What I needed–and perhaps what you need– is to remember that God blesses people in spite of human weakness and insecurity, and that He provides help in areas where we need it.  You may be battling with a child who is depressed, anxious, or exhibiting behavior that you cannot control.  It is easy to feel inadequate in these situations.  It helps me to look to Biblical examples to see God’s provisions for people who felt the same. For example, Moses and Gideon both felt completely inadequate for the jobs God designed for them (see Exodus 4 and Judges 6), but God did not excuse them from their calling—instead He sent technical and moral support (Aaron and Purah) to help.  At other times, God actually decreased tangible supports (as He did in decreasing the size of Gideon’s army), but worked out His purposes in miraculous ways, showing divine strength in spite of unfavorable conditions.

Over time, I learned from these Bible characters to hand over my weaknesses to God and to ask Him for the strength and wisdom to raise my children.  He has answered this request, but He also taught me to drop my guilt and to accept my imperfections (not my sins, mind you, but my personal limitations).  In 2 Corinthians 12:9, Paul writes about something similar. He tells us that God would not take away the “thorn” that plagued him, but instead told Paul, “My grace is sufficient for you, for my power is made perfect in your weakness.”  Not only does God fill in the gaps of our insufficiency but His light shines more brightly because of our weaknesses.  It’s ok—God has got this!

God also reminded me in Ephesians 2:10 that He created me—and you—“to do good works, which God prepared in advance for us to do.”  He is not surprised at our weaknesses and how they are highlighted in certain situations as we raise our children.  Just because the task we face is difficult does not mean that God did not ordain it for us. In fact, God has made a habit of asking his people to do things that seem impossible because it is then that his power is most evident.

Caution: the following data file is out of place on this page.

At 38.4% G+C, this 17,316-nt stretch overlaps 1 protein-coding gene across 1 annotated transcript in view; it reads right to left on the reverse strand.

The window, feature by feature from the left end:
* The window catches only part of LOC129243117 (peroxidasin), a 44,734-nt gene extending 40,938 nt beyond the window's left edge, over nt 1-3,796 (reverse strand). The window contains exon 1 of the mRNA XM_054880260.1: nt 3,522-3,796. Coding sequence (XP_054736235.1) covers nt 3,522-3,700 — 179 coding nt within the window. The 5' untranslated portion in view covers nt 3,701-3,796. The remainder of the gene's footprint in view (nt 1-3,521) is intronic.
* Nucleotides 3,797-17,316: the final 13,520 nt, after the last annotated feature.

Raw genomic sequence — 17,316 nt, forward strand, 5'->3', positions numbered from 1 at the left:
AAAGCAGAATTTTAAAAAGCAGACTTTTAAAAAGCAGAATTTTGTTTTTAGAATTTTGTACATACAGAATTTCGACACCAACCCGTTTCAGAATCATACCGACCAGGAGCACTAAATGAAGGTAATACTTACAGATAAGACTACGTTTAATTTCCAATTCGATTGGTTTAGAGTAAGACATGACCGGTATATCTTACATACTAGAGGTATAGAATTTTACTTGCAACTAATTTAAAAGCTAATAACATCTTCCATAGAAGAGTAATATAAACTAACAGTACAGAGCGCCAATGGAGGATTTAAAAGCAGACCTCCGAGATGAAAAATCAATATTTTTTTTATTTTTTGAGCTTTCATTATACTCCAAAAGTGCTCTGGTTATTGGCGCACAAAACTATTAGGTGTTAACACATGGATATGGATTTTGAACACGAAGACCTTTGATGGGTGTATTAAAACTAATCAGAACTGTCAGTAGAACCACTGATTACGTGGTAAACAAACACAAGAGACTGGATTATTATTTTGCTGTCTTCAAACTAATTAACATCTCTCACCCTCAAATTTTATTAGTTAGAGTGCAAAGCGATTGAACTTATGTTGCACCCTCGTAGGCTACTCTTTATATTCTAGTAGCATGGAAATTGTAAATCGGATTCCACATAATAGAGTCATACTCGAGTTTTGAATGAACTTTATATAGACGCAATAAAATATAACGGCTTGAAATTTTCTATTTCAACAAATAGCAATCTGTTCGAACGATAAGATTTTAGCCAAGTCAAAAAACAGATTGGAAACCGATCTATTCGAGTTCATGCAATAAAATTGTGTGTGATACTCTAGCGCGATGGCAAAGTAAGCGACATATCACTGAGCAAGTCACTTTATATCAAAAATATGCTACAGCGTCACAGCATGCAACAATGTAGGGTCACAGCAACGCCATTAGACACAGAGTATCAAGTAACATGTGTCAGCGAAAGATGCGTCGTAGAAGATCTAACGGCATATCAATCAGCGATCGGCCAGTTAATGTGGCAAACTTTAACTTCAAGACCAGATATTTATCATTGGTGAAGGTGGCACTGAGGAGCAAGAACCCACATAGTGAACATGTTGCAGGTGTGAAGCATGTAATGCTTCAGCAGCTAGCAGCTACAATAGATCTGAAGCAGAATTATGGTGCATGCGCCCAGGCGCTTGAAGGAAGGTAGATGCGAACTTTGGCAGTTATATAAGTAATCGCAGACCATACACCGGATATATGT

I remember myself as a brand new mom of my first baby (Katie), and how the weight of responsibility hit me for the first time as I held her in my arms.  I recall praying fervently, “God, please make me a godly mother”.  Over the years, I did grow as a godly parent, and facing challenges as a special-needs parent was a primary means through which God honed my ability to parent in a godly way.  The more desperate I became as a special-needs parent, the more He taught me about what is important in His eyes.  He reminded me that He expects me and my children to “love mercy, act justly and to walk humbly” with Him (Micah 6:8).  Never has He suggested that a college education or earthly success are His priorities for my children, so I do not need to beat myself up if my kids do not live up to these standards.  Instead, He taught me that He values gentleness, kindness, peace and love as these are characteristics of Jesus that we are to represent to the world (2 Corinthians 5:20).  If not for the lessons learned as a special-needs parent, who knows how long it would have taken me to integrate these lessons into my personality and priorities?

As you face difficult situations in parenting your child with social, emotional or behavioral challenges or disabilities, remember that none of this is a surprise to God and that He has a plan and purpose for you and your child as you struggle.  Your limited ability to help your child is not a stumbling block to the purposes He holds for him or her.  I love how (in Judges 6:12) the angel of the Lord shouted out the potential He saw in Gideon although Gideon was weak in the eyes of the world.  The angel called him “mighty warrior” to Gideon’s great surprise.  God realizes the potential in us that we cannot always see. So do the best you can, but know that God can more than overcome any limitation you have as a parent. Your weaknesses can actually be wonderful tools in God’s hands when you face the challenges He gives you.


Hopeful, Trusting, Confident and Calm